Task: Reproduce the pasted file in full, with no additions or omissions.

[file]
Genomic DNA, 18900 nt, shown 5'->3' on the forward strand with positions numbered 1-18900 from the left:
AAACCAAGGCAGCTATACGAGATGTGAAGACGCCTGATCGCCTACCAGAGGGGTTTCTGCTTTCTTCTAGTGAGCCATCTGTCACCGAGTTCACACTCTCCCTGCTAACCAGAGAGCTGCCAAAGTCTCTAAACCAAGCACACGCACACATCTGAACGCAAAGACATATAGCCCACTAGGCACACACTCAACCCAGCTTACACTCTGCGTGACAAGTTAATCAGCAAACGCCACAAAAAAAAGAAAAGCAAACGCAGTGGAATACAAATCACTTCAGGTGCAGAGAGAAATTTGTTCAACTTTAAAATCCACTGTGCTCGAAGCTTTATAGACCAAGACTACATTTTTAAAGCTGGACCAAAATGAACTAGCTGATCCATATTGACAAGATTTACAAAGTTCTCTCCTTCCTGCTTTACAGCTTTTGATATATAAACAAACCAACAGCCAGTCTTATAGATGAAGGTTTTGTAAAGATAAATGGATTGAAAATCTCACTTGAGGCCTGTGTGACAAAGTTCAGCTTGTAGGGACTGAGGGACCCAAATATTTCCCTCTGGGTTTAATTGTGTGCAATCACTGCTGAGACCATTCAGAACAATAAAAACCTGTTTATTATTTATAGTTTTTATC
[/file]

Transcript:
Genomic DNA, 18900 nt, shown 5'->3' on the forward strand with positions numbered 1-18900 from the left:
AAACCAAGGCAGCTATACGAGATGTGAAGACGCCTGATCGCCTACCAGAGGGGTTTCTGCTTTCTTCTAGTGAGCCATCTGTCACCGAGTTCACACTCTCCCTGCTAACCAGAGAGCTGCCAAAGTCTCTAAACCAAGCACACGCACACATCTGAACGCAAAGACATATAGCCCACTAGGCACACACTCAACCCAGCTTACACTCTGCGTGACAAGTTAATCAGCAAACGCCACAAAAAAAAGAAAAGCAAACGCAGTGGAATACAAATCACTTCAGGTGCAGAGAGAAATTTGTTCAACTTTAAAATCCACTGTGCTCGAAGCTTTATAGACCAAGACTACATTTTTAAAGCTGGACCAAAATGAACTAGCTGATCCATATTGACAAGATTTACAAAGTTCTCTCCTTCCTGCTTTACAGCTTTTGATATATAAACAAACCAACAGCCAGTCTTATAGATGAAGGTTTTGTAAAGATAAATGGATTGAAAATCTCACTTGAGGCCTGTGTGACAAAGTTCAGCTTGTAGGGACTGAGGGACCCAAATATTTCCCTCTGGGTTTAATTGTGTGCAATCACTGCTGAGACCATTCAGAACAATAAAAACCTGTTTATTATTTATAGTTTTTATC